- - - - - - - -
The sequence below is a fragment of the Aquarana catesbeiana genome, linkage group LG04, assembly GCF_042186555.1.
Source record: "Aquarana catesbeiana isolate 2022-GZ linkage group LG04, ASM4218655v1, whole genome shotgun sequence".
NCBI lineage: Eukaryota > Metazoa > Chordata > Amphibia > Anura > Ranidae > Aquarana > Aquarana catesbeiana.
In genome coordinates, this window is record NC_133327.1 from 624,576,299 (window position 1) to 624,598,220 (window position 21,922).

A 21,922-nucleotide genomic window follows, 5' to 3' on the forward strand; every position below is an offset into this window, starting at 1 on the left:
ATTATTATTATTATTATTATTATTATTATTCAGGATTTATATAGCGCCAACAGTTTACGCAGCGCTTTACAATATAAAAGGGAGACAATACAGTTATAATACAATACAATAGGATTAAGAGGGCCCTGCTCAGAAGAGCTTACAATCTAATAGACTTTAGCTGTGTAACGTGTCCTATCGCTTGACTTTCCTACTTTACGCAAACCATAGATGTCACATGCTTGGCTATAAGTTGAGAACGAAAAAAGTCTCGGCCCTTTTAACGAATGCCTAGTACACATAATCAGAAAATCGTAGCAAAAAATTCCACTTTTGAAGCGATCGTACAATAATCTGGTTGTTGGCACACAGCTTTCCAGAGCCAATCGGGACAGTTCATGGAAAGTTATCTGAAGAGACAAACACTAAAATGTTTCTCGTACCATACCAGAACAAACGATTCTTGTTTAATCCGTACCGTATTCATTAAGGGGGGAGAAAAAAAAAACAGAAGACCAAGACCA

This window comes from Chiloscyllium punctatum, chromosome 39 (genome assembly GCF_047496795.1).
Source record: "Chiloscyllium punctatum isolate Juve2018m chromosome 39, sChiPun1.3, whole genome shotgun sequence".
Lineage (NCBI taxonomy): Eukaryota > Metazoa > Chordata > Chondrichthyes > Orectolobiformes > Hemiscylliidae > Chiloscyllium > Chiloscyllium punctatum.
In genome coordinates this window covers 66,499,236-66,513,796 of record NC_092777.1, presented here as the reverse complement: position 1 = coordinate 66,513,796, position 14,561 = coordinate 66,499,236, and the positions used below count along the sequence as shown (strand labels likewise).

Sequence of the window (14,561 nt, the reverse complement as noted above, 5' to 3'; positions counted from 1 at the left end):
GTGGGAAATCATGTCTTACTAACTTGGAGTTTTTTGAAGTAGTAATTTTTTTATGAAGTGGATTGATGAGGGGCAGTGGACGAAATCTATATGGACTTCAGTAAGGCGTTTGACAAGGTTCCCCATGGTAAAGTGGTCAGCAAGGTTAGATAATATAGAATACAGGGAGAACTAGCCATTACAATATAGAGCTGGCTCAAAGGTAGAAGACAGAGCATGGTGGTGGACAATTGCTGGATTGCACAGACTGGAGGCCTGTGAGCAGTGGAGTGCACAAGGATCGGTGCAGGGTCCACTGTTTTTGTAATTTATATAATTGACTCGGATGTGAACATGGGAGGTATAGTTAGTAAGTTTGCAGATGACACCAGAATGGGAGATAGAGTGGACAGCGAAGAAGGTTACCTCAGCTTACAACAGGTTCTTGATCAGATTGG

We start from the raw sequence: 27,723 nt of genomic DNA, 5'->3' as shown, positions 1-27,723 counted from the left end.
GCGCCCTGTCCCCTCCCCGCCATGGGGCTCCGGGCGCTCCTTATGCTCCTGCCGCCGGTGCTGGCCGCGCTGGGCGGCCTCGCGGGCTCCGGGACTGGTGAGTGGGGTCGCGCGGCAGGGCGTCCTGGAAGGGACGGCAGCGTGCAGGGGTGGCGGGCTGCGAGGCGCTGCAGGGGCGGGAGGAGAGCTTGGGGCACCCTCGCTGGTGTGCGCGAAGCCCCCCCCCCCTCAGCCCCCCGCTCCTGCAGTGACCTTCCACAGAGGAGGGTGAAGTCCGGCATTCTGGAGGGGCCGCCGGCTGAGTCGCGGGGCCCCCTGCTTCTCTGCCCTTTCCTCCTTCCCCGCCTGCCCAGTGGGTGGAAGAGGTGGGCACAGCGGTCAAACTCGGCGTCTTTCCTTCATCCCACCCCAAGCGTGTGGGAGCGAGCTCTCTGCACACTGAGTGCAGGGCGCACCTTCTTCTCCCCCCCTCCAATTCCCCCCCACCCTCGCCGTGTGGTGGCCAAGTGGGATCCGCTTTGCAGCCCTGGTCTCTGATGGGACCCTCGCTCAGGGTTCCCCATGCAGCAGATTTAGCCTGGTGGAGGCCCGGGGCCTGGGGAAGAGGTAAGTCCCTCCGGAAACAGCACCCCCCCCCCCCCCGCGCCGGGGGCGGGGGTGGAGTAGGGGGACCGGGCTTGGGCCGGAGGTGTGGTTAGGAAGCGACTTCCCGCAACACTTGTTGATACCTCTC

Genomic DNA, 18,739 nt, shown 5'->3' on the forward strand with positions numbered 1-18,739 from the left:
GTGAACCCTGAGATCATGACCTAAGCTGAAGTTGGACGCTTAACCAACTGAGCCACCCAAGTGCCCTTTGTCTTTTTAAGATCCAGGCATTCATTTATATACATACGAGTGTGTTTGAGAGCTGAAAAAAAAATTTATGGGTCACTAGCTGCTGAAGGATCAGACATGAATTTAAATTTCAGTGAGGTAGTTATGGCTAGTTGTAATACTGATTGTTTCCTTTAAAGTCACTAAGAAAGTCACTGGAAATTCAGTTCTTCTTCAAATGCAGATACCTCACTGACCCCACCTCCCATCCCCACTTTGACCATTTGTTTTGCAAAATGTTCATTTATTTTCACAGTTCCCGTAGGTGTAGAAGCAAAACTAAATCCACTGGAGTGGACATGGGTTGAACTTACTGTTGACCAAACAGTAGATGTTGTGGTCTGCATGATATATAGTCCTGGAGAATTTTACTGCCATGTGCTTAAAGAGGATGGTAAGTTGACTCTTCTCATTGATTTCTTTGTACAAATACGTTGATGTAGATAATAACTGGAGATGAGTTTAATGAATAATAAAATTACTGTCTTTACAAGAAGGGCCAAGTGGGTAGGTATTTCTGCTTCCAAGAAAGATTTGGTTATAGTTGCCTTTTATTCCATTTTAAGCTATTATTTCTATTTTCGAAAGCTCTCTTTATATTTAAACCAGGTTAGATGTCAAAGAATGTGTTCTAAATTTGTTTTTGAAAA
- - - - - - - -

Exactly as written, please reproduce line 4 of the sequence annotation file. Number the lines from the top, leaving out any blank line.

In genome coordinates, this window is record NC_133327.1 from 624,576,299 (window position 1) to 624,598,220 (window position 21,922).